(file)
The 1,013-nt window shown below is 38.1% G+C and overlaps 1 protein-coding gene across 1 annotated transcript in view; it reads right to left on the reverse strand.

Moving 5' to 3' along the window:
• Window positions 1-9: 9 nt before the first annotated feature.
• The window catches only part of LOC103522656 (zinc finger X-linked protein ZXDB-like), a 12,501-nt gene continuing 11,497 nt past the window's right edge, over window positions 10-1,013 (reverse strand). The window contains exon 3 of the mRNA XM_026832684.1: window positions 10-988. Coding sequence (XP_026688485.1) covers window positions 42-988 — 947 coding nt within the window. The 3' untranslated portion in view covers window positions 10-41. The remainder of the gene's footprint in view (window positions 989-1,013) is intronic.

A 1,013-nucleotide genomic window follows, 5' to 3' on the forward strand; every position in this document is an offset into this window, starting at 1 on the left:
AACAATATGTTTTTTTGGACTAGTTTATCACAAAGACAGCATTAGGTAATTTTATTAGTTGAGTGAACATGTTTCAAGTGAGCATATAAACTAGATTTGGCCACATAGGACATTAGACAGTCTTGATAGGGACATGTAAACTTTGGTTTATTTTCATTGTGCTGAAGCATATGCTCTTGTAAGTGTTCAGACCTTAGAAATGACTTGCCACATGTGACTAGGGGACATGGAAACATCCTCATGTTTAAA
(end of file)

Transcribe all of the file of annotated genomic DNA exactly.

The 1,013-nt window shown below is 38.1% G+C and overlaps 1 protein-coding gene across 1 annotated transcript in view; it reads right to left on the reverse strand.

Moving 5' to 3' along the window:
• Window positions 1-9: 9 nt before the first annotated feature.
• The window catches only part of LOC103522656 (zinc finger X-linked protein ZXDB-like), a 12,501-nt gene continuing 11,497 nt past the window's right edge, over window positions 10-1,013 (reverse strand). The window contains exon 3 of the mRNA XM_026832684.1: window positions 10-988. Coding sequence (XP_026688485.1) covers window positions 42-988 — 947 coding nt within the window. The 3' untranslated portion in view covers window positions 10-41. The remainder of the gene's footprint in view (window positions 989-1,013) is intronic.

A 1,013-nucleotide genomic window follows, 5' to 3' on the forward strand; every position in this document is an offset into this window, starting at 1 on the left:
AACAATATGTTTTTTTGGACTAGTTTATCACAAAGACAGCATTAGGTAATTTTATTAGTTGAGTGAACATGTTTCAAGTGAGCATATAAACTAGATTTGGCCACATAGGACATTAGACAGTCTTGATAGGGACATGTAAACTTTGGTTTATTTTCATTGTGCTGAAGCATATGCTCTTGTAAGTGTTCAGACCTTAGAAATGACTTGCCACATGTGACTAGGGGACATGGAAACATCCTCATGTTTAAA